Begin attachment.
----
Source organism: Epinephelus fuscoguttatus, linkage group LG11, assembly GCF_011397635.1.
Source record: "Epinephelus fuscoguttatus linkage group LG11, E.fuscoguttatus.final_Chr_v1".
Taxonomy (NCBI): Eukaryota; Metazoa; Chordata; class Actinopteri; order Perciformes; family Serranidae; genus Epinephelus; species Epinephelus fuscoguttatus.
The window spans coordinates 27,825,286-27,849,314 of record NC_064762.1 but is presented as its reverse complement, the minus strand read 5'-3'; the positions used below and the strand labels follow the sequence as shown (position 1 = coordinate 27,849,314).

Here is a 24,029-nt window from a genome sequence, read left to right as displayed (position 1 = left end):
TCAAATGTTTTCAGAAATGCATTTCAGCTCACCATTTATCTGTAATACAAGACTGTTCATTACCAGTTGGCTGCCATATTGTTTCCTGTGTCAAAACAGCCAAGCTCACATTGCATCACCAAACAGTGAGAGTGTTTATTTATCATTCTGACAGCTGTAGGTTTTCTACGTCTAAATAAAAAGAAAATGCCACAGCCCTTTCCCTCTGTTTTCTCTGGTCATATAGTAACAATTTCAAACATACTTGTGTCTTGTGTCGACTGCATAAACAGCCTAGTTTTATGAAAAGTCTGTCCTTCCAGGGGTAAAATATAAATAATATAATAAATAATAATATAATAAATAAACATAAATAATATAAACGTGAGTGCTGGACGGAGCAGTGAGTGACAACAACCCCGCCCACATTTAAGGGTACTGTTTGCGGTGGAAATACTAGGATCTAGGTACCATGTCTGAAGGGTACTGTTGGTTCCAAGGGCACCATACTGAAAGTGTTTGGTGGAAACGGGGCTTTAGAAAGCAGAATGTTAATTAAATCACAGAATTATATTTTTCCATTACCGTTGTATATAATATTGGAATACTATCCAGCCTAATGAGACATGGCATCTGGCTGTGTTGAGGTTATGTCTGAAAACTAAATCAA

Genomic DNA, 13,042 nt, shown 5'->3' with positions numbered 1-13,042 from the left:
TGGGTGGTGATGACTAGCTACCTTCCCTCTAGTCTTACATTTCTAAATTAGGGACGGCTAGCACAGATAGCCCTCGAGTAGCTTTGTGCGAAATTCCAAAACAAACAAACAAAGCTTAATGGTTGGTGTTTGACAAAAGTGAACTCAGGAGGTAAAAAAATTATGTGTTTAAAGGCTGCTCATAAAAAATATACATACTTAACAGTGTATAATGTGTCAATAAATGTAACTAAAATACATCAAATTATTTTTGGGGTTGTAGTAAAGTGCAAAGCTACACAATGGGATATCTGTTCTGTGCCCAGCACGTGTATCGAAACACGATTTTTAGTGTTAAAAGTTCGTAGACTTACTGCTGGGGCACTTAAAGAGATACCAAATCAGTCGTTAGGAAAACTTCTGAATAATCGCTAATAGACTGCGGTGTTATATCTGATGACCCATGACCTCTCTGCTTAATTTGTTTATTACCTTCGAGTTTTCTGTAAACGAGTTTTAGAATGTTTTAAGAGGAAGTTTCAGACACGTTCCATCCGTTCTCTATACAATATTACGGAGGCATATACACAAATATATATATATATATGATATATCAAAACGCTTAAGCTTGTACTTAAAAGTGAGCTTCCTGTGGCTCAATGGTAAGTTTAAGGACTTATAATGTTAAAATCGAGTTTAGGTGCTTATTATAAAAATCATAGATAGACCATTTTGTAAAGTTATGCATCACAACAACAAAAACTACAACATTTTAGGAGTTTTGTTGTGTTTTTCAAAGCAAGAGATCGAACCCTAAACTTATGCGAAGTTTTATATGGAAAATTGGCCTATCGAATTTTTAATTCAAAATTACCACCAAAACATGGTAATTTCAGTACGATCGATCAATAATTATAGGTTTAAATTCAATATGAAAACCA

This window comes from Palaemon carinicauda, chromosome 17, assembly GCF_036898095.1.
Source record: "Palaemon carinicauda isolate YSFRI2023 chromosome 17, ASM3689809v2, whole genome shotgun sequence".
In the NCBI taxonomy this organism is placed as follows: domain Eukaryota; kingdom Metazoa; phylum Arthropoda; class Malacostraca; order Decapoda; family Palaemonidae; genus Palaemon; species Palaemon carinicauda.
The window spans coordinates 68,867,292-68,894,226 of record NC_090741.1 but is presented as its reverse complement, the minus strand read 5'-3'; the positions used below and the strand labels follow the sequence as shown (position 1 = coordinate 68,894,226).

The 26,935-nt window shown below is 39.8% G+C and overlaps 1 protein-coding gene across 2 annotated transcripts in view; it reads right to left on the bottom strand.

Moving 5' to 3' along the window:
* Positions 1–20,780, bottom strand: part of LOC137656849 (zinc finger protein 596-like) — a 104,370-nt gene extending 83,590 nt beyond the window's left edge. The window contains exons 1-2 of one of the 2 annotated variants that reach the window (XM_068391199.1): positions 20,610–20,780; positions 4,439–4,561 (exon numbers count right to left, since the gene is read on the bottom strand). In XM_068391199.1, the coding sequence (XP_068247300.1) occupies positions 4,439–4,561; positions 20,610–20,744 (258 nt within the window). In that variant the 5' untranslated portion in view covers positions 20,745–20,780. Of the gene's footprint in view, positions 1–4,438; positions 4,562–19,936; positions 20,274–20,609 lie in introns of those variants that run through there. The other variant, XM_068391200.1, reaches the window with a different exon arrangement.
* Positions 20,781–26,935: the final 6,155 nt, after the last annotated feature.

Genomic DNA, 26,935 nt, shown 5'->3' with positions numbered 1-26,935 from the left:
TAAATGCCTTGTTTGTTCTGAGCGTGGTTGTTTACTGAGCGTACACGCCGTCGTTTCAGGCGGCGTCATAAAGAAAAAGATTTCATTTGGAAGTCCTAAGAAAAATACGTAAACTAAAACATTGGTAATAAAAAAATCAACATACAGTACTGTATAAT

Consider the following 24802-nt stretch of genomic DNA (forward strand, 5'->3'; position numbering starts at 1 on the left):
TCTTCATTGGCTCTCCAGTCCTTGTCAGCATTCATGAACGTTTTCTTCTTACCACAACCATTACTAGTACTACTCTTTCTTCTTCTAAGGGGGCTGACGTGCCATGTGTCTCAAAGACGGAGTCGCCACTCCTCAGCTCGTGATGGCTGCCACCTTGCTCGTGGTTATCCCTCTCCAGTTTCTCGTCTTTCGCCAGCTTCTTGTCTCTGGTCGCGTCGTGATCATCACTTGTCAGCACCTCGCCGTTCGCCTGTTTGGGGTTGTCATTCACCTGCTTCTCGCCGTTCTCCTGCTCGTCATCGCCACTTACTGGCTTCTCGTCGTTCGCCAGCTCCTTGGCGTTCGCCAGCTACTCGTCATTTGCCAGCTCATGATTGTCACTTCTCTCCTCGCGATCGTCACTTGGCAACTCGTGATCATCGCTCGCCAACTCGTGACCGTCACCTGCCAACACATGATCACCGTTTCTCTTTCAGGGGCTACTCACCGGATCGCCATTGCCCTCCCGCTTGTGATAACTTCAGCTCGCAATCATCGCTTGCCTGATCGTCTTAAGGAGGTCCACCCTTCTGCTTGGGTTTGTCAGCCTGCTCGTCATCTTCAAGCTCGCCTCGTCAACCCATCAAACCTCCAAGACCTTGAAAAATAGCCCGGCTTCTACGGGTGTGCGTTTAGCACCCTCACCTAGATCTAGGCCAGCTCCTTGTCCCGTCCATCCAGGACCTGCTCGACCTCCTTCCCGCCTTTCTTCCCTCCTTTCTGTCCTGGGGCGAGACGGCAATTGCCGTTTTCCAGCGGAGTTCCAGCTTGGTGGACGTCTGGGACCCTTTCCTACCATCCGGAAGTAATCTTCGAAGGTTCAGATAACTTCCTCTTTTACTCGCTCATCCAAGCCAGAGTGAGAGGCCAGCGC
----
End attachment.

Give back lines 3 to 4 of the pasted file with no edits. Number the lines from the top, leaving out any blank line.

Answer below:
Taxonomy (NCBI): Eukaryota; Metazoa; Chordata; class Actinopteri; order Perciformes; family Serranidae; genus Epinephelus; species Epinephelus fuscoguttatus.
The window spans coordinates 27,825,286-27,849,314 of record NC_064762.1 but is presented as its reverse complement, the minus strand read 5'-3'; the positions used below and the strand labels follow the sequence as shown (position 1 = coordinate 27,849,314).